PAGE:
Member engagement is such a buzz word these days. Associations are struggling to engage members, in an effort to retain current members, and be set up for success in the future. Email has become one of (if not “the”) simplest way to reach out to your community. You create a message and send it to hundreds (or thousands) of people in your network at a click of a button.
It sounds easy, but is it engaging? The short answer is: It can be, if done properly.
One list for everything: Your association has a centralized list of varying member types, suppliers, outside stakeholders (including government bodies), and the general public/media who have expressed interest in your organization.Deploy one message for everyone: Your communications department produces one message, which is generic, in hopes to appeal to everyone on your list. It does not get into specific interests, rather re-directs them to your website in hopes that they will find the information that is relevant to them.Send your emails on an “as needed” basis: Your list receives emails from you that are obviously planned, but there are too many that appear to be after thoughts, and they end up getting several emails from you per month (or, worse, per week).Little statistical information: Yes, you know how many people are opening your emails, and how many are clicking through, but you cannot differentiate what are unique vs. total opens or clicks. You also have no idea who is opening and clicking through, and which subject line worked best.No sharing capabilities: Your email (or, the articles within) have no sharing capabilities for social media, or forwarding to a colleague.
Do any of these sound familiar? If you are nodding your head in agreement to some of the above examples, let’s turn that around. Email is still a valid way to engage your members (yes, even the Millennials!) So, let’s think positive and look at what you can do instead.
People have asked to be added to your list for different reasons. To engage by email, it is highly recommended that you understand their objectives for the relationship with your organization, and only send relevant information. That may be everything you have for one member, but only personal development credit courses for another. It’s better to understand upfront.
With your segmented list, you are able to do a better job developing the right message to send to each contact. It does not mean you have to re-invent the wheel for each email message, but developing a campaign around each segment will help you engage your Baby Boomer members in one way and your Gen Y members in yet another. Internship or emerging leader opportunities, for example, may be well-received by your Millennial members but your Boomer members probably don’t need to read that communication.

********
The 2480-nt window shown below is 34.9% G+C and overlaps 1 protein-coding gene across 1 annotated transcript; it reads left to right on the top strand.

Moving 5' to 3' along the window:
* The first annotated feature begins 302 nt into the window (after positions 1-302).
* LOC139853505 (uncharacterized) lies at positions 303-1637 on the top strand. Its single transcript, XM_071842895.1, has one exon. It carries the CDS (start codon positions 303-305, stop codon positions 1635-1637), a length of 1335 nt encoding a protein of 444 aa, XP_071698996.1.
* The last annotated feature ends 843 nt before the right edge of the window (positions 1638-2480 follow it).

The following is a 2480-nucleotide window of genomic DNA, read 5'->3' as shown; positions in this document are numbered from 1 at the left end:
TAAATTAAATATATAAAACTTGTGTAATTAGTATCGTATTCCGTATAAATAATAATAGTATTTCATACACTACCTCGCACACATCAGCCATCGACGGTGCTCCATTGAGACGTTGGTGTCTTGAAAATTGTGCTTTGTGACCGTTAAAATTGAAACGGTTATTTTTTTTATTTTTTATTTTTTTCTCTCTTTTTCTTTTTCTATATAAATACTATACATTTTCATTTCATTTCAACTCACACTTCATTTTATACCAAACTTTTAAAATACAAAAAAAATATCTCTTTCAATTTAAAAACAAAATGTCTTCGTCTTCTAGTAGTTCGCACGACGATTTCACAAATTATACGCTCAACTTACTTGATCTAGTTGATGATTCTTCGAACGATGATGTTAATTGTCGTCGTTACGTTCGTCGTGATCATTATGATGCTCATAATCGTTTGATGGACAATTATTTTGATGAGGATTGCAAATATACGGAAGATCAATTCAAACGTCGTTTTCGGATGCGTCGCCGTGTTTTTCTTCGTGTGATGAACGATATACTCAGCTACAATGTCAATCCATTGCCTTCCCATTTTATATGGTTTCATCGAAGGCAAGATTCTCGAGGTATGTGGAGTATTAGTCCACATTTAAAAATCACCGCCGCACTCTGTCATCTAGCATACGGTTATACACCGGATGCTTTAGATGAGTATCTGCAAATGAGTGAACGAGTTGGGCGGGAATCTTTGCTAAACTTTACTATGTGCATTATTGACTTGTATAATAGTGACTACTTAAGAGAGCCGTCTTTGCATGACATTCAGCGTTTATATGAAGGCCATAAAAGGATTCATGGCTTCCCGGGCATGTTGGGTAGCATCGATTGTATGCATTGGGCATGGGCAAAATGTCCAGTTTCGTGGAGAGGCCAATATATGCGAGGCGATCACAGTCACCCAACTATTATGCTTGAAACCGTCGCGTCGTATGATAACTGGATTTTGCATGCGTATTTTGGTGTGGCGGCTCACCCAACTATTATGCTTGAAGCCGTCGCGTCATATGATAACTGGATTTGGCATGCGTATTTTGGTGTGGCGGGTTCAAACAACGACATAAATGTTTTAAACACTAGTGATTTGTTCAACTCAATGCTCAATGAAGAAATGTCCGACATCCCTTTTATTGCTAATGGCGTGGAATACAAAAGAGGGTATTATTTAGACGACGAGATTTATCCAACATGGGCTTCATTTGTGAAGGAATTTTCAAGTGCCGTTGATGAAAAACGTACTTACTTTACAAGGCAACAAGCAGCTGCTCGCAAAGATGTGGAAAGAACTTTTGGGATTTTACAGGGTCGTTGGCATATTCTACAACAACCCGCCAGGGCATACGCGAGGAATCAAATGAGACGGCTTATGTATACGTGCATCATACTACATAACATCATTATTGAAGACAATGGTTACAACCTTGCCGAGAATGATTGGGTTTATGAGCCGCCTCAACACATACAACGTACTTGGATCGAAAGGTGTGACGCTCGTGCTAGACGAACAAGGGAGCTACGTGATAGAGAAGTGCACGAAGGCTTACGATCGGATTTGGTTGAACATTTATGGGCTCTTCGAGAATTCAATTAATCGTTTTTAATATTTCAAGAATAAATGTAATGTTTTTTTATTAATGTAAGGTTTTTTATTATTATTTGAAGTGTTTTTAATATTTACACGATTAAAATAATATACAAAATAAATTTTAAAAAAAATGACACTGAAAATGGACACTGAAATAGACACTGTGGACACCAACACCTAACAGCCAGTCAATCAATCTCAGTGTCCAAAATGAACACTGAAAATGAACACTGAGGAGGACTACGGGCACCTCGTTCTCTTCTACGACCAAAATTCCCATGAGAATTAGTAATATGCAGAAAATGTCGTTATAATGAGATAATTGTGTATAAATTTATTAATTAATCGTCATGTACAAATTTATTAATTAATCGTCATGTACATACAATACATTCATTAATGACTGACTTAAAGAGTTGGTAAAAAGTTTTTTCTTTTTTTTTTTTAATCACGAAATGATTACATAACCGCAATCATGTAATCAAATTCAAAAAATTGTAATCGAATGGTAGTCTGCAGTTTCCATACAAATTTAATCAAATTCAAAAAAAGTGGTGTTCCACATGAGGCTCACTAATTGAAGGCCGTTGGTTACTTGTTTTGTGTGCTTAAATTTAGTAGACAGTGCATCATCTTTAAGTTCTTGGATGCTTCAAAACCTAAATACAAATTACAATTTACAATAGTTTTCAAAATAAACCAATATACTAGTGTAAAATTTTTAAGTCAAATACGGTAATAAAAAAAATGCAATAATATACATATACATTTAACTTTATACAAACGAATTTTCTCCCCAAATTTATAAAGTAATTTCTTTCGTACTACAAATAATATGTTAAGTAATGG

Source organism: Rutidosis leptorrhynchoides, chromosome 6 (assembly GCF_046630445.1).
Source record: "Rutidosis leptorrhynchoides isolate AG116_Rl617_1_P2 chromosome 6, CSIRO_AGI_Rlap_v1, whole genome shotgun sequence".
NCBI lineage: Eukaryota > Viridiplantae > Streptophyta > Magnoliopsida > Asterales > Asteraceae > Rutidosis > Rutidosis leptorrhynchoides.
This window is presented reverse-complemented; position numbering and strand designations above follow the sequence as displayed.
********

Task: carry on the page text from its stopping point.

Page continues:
You cannot possibly foresee every single message that will need to be sent by your organization to your lists, but if you collaborate with all of your departments, you likely can account for over 80% of them. Messages that can be accounted for should be planned out on a content calendar at the beginning of the year–so that you know when they should be delivered, and you know that many of your members will not be frustrated with the number of emails received. That way, when there is a last-minute message to go out, your community will pay attention, instead of it being lost in the shuffle.
There are several email marketing and marketing automation programs out there that are ready to work for you (and, with you). Pick one that suits your budget, and provides you with the stats you are looking for. You should be able to track who is opening what email, clicking on what link, A/B test your message with different subject lines, and pull detailed reports on each message.
Adding social sharing buttons so that the recipient can share the article (or, entire email) as they see fit is imperative. It will expand your reach to the greater community, based on their network of followers. And, the social sharing options should be trackable through your stats.
Making these modifications to your association’s email strategy will ensure that your email efforts to members are not being wasted, ignored and under-valued by your community.
In many ways, it’s symbolic that Generation Z is named after the last letter in the alphabet because their arrival marks the end of clearly defined roles, traditions, and experiences. After all, Gen Z is coming of age on the heels of what has been referred to as the most disruptive decade of the last century. America has become an increasingly changing and complex place.
Members of this generation have undoubtedly been shaped by crisis and disruption. This generation will largely be responsible for confronting the aftermath of the Great Recession, high youth unemployment, the effects of climate change, terrorism, energy sustainability, and more. These dark events have undoubtedly made this generation more cautious and pragmatic, but they have also provided this generation with the inspiration to change the world – and their grit will likely allow them to do it.